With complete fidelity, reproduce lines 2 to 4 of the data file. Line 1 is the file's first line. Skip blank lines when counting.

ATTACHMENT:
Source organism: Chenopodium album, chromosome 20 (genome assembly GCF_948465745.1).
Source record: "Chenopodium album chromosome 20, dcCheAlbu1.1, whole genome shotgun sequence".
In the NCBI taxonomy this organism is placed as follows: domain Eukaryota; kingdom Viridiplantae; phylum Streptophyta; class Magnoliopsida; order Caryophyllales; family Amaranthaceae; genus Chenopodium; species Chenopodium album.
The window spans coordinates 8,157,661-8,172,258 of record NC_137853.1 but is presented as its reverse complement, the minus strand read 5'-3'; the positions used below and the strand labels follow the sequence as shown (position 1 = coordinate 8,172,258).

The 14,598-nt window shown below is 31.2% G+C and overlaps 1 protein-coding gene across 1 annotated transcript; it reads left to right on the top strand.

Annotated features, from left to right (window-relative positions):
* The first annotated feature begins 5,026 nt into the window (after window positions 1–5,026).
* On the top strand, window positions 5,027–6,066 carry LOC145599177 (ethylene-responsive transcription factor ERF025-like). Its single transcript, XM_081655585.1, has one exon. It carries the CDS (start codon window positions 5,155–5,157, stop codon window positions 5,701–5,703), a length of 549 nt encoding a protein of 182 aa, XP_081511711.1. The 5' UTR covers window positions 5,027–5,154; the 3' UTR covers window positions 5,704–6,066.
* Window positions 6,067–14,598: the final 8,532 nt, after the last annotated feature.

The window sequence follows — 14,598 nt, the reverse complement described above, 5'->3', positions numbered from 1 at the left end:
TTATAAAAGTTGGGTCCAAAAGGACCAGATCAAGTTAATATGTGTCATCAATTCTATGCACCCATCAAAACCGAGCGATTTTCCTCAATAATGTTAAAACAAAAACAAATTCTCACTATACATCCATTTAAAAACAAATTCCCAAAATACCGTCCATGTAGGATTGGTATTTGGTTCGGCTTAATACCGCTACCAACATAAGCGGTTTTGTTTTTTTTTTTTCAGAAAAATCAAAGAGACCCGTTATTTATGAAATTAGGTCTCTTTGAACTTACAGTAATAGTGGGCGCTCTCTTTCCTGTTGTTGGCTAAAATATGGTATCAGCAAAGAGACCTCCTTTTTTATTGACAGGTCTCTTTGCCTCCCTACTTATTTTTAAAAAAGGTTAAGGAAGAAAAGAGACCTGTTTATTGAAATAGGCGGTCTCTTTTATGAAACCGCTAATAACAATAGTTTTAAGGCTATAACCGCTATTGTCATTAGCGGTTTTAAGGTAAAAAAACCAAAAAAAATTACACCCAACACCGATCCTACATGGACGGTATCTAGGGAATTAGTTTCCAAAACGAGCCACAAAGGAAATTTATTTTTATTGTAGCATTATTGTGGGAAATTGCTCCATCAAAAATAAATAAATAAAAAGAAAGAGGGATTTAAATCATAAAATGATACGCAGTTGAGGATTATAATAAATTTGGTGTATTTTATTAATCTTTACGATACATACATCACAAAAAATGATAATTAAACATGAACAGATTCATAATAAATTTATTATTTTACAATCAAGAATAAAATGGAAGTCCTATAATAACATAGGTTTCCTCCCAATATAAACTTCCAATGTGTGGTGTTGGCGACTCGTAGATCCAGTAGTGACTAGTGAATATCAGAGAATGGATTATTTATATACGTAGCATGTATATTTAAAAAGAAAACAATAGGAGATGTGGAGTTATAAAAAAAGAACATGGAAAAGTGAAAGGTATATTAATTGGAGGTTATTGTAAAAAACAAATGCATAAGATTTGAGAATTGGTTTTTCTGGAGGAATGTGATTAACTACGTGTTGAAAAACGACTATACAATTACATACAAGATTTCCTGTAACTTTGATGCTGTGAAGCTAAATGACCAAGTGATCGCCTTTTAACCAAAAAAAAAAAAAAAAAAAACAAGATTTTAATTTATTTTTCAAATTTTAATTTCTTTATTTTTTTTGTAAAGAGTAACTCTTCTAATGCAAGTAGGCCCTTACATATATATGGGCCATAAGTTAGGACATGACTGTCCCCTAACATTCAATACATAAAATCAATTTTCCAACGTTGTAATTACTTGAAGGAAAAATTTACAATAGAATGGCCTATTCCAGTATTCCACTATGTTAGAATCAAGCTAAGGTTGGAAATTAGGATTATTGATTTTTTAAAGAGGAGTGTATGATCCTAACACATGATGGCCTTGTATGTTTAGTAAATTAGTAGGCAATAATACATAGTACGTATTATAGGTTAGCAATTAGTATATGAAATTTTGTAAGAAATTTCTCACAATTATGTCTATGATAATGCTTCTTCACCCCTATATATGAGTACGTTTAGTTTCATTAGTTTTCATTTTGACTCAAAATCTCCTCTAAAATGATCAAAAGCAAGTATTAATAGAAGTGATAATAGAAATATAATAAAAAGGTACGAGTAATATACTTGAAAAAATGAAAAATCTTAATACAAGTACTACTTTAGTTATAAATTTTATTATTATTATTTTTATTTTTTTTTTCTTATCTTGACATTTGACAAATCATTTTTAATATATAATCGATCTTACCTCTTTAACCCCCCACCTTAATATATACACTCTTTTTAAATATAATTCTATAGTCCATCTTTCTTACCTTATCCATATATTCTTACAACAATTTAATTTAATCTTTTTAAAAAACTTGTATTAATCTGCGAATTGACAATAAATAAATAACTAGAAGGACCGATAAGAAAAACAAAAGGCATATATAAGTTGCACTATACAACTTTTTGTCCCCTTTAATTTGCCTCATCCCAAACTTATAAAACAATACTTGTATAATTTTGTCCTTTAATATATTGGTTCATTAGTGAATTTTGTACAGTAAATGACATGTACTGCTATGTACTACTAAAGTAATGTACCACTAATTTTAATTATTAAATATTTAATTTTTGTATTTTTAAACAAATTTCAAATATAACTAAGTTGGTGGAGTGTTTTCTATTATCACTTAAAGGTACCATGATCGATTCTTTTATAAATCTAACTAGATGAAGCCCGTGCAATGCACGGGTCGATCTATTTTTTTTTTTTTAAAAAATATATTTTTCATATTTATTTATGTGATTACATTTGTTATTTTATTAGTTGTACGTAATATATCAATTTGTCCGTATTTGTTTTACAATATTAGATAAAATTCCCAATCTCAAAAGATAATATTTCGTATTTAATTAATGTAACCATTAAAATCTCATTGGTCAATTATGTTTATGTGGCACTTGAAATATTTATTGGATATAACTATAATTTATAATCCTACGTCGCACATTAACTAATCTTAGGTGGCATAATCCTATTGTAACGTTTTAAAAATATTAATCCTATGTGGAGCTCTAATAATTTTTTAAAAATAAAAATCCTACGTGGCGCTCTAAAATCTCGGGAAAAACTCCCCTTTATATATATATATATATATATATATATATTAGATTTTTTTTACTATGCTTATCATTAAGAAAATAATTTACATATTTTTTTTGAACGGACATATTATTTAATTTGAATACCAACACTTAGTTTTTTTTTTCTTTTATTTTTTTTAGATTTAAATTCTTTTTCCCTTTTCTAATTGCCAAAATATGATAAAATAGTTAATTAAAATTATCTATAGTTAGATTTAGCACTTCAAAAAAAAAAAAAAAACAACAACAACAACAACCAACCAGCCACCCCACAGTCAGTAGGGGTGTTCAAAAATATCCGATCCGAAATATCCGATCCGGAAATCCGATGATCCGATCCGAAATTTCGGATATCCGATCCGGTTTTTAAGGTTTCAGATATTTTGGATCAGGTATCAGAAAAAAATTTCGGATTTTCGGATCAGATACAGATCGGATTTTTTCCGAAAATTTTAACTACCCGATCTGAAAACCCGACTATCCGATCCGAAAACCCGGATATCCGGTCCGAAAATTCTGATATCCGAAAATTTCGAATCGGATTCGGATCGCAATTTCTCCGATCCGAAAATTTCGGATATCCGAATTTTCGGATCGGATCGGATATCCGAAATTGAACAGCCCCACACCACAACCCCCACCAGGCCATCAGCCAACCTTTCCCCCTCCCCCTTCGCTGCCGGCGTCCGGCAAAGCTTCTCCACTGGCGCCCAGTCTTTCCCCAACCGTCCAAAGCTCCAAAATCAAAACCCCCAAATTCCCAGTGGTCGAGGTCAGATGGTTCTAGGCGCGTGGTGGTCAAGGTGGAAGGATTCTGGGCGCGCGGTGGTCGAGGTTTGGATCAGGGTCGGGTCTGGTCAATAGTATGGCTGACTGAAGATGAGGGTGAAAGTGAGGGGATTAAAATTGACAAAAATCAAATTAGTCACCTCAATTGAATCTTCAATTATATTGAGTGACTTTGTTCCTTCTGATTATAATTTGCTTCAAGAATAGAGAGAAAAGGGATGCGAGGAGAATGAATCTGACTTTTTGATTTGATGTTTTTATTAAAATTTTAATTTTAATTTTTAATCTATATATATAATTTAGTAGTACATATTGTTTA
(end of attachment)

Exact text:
Source record: "Chenopodium album chromosome 20, dcCheAlbu1.1, whole genome shotgun sequence".
In the NCBI taxonomy this organism is placed as follows: domain Eukaryota; kingdom Viridiplantae; phylum Streptophyta; class Magnoliopsida; order Caryophyllales; family Amaranthaceae; genus Chenopodium; species Chenopodium album.
The window spans coordinates 8,157,661-8,172,258 of record NC_137853.1 but is presented as its reverse complement, the minus strand read 5'-3'; the positions used below and the strand labels follow the sequence as shown (position 1 = coordinate 8,172,258).